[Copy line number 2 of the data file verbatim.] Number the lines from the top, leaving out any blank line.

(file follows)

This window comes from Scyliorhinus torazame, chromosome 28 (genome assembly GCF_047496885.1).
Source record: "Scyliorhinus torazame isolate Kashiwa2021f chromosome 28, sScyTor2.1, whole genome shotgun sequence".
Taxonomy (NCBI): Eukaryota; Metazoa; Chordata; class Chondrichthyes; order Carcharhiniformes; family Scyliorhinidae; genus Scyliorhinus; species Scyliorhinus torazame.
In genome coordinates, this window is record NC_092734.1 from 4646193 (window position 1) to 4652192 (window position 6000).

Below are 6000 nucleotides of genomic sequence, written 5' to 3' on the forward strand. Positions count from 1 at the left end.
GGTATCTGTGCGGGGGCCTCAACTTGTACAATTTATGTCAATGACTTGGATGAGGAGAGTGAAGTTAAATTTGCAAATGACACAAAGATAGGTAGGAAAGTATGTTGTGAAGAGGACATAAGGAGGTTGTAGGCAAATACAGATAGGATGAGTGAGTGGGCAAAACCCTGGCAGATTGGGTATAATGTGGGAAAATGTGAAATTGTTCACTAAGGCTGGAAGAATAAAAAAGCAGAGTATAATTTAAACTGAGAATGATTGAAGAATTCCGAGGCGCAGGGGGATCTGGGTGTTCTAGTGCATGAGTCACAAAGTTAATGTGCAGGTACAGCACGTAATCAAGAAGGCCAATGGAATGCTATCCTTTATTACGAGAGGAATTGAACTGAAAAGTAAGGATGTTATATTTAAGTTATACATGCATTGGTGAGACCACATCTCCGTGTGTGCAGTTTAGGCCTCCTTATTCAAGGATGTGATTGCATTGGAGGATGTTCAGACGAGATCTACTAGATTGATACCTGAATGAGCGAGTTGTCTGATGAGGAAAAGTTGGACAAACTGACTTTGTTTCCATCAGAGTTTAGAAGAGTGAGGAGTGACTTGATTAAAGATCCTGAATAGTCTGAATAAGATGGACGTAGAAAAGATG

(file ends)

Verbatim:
Source record: "Scyliorhinus torazame isolate Kashiwa2021f chromosome 28, sScyTor2.1, whole genome shotgun sequence".